|Publication number||US4617033 A|
|Application number||US 06/679,474|
|Publication date||Oct 14, 1986|
|Filing date||Dec 7, 1984|
|Priority date||Dec 7, 1984|
|Publication number||06679474, 679474, US 4617033 A, US 4617033A, US-A-4617033, US4617033 A, US4617033A|
|Inventors||Virgil G. Strang|
|Original Assignee||Strang Virgil G|
|Export Citation||BiBTeX, EndNote, RefMan|
|Patent Citations (8), Referenced by (10), Classifications (13), Legal Events (4)|
|External Links: USPTO, USPTO Assignment, Espacenet|
This invention pertains to filtering devices and more particularly to a device using both magnettic and heat resistant mechanical filters to remove particulate material from the gases surrounding an arc weld, and is disclosed in Disclosure Document Ser. No. 118,383 filed in the United States Patent Office on June 23, 1983.
The operation of electrical arc welding creates a number of environmental problems. Much of the problem stems from gases and entrained particulates which may cause discomfort or even illness to those present in the area around the welding.
Among the problems caused by arc welding operations are the fumes created at the arc combined with spattering of metal around the arc or the scattering of other dust or impurities from the general area of the weld. The material may be heated by the arc to the point where it is substantially liquified or vaporized. This may also cause very small solid particles to be entrained in a rapidly moving air stream so that it can be sucked away from the area of the weld.
By my device I do just that. I provide for a rapidly moving air stream to pick up the gases and entrained material from the immediate area of the welding operation and then to drive those gases through a filter using both a magnet to remove the magnetically sensitive material and a heat resistant mechanical filter to remove other particulates before discharging the gases into the ambient atmosphere.
FIG. 1 is a pictorial view of the device fully assembled,
FIG. 2 is a view of the filter base removed from the cover to show the filter elements,
FIG. 3 is a separated view of the vacuum nozzle,
FIG. 4 is a sectional view of the welding tip nozzle, and
FIG. 5 is an exploded view of the filter device.
Briefly my invention comprises a device for removing particulate matter from the gases surrounding an arc welding operation by sucking the gases from the area of the weld and then forcing those gases through a dual filter.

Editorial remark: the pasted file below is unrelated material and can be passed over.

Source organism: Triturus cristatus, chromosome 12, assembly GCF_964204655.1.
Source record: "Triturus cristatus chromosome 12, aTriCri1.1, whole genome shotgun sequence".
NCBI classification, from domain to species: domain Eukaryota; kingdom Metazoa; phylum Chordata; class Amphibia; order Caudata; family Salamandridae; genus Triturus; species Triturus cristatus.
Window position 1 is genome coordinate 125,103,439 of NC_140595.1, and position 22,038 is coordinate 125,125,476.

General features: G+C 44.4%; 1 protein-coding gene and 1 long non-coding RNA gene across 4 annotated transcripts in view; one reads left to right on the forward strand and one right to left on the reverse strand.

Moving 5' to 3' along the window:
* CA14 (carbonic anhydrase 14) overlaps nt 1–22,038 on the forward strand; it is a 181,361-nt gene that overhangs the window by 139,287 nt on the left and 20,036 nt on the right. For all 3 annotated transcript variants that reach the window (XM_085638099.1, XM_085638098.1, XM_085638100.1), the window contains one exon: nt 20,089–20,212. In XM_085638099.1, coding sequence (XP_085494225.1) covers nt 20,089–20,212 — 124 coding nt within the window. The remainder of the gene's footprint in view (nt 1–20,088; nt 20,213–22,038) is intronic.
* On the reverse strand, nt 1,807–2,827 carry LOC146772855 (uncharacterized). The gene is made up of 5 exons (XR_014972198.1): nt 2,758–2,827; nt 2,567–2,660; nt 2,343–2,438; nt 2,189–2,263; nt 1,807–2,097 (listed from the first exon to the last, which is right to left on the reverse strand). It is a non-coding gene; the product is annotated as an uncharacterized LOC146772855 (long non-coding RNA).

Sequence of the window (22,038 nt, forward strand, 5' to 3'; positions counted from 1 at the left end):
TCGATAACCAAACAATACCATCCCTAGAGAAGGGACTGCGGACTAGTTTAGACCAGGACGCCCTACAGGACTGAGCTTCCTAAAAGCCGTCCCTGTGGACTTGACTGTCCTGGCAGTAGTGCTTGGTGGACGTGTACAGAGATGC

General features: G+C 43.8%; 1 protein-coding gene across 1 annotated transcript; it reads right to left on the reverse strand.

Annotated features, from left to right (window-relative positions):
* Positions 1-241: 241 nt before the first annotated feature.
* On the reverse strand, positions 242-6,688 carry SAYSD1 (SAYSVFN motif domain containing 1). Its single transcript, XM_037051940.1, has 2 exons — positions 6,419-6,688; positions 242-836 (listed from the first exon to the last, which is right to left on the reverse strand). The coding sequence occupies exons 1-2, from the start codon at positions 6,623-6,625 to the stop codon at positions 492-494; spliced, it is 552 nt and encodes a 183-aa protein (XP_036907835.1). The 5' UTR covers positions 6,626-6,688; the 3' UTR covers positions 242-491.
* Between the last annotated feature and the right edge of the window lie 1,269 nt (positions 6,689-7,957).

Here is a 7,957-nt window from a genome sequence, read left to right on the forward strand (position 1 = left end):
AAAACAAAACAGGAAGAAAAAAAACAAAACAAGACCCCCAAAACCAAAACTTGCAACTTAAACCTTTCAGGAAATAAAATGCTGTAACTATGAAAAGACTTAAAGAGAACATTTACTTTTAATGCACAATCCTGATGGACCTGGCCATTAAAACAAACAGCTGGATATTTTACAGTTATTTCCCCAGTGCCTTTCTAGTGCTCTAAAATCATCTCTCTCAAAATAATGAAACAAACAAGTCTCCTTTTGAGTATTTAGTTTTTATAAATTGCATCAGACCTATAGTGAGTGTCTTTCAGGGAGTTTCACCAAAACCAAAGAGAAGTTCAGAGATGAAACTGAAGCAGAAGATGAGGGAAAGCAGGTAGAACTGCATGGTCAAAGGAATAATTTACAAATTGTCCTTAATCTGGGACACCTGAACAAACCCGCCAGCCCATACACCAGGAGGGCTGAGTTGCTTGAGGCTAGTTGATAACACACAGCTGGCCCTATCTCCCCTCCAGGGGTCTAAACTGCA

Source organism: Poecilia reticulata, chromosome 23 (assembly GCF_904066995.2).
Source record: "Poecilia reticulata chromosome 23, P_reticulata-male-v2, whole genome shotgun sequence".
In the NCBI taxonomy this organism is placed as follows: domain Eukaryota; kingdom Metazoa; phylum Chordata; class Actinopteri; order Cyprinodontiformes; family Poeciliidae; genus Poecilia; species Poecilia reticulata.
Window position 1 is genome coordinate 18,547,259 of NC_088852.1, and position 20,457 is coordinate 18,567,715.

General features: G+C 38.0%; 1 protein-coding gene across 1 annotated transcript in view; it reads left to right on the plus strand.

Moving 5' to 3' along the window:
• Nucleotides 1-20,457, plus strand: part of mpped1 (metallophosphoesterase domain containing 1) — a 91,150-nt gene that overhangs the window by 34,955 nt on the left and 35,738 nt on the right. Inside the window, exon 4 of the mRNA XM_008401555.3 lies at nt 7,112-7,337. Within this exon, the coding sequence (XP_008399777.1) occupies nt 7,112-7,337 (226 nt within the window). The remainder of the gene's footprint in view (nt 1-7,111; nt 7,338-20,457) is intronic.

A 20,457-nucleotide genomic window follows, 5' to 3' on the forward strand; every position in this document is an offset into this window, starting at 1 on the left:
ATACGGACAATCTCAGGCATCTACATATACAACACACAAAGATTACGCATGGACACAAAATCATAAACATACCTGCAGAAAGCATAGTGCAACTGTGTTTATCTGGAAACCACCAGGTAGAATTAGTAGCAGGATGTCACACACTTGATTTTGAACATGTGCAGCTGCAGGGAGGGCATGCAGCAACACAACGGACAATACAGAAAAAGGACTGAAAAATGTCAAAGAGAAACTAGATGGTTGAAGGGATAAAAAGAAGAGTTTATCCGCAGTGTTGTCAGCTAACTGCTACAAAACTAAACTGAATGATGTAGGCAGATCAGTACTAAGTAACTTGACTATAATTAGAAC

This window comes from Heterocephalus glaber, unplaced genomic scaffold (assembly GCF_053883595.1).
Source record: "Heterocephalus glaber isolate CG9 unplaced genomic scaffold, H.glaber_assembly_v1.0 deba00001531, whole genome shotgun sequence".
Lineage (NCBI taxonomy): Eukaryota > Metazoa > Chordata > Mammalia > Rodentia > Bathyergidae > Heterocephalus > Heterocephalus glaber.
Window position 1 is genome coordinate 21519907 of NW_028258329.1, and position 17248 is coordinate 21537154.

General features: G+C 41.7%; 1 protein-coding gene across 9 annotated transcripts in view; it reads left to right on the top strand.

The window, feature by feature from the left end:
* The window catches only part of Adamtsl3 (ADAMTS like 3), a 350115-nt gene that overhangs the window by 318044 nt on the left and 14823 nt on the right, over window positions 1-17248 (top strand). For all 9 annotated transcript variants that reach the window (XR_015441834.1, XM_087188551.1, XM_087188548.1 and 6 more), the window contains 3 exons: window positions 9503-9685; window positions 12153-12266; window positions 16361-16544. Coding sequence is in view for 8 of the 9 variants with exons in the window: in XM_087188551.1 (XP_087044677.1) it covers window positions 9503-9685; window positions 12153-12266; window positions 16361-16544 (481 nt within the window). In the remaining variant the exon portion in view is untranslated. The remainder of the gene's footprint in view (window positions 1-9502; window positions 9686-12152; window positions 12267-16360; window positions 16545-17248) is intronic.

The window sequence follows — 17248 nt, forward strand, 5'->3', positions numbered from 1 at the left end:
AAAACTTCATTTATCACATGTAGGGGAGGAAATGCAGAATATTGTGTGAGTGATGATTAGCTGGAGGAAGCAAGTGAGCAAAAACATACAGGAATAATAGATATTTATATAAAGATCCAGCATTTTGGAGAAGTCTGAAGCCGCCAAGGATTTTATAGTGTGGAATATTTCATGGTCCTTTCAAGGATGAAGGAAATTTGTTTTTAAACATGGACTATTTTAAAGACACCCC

More specifically and referring to the drawings, I provide a base 10 on which the device is mounted. A housing 11 is mounted on the base and covers a conventional motor 8 which drives a fan 9 similar to that of a vacuum cleaner. Power is provided through a cord 12 from a conventional electrical outlet. A switch 13 is provided to control operation of the fan.
The intake of the fan draws air from the housing 11 through a flexible hose 15. This hose terminates at its outer end in a welding tip nozzle 16. The nozzle includes an electrode holder 17 of common form adapted to hold a welding rod 18. The rod 18 extends through an opening 19 in the nozzle so that a small amount of air may be sucked through that opening and into the hose 15 and thence through the fan. An insulating grommet 14 is provided at the end of the nozzle 16 to provide electrical insulation between the tip of the nozzle and the welding rod 18. The holder 17 is housed in ferrule 20 adapted to be threadably attached to the hose 15 by means of internal thread 21 formed on this ferrule 20.
An additional tube or hose 22 is also provided. This tube also is preferably flexible and is attached to the main hose 15 so that any reduced pressure in the hose 15 will be present in the additional hose 22. This hose 22 also terminates in a nozzle 23 adapted to draw air or other fumes and gases into the hose 22 and thence into the hose 15. A small magnet 24 may be attached to the nozzle 23. By this means the nozzle 23 may be placed and removably held onto one of the parts to be welded or to an adjacent table or support means for those parts. The magnet 24 therefore provides that the nozzle will be held in place on that piece.
Some means to provide cooling of the gases within the hose 22 particularly should be provided. I prefer to do this by providing a heat-conducting spring 25 (FIG. 3) within the hoses in a position near the nozzle 23. This spring serves to conduct heat away from the gases and fumes being sucked from the arc and thus to reduce the temperature within the hoses. I also provide a perforated, heat-conducting insert 26 within the hose 22 for the dual purpose of entrapping larger particles and also to absorb some of the heat in the gases and material sucked through the nozzle 23. Thus, damage to the hose from excess heat is avoided. The nozzle also has a liner 46 which is perforated by holes 47. The liner is formed of a heat resistant material, but is perforated to provide additional means to carry away the heat. Other types of heat sink devices might be used, but I have found the spring to be effective and sufficient for the purpose.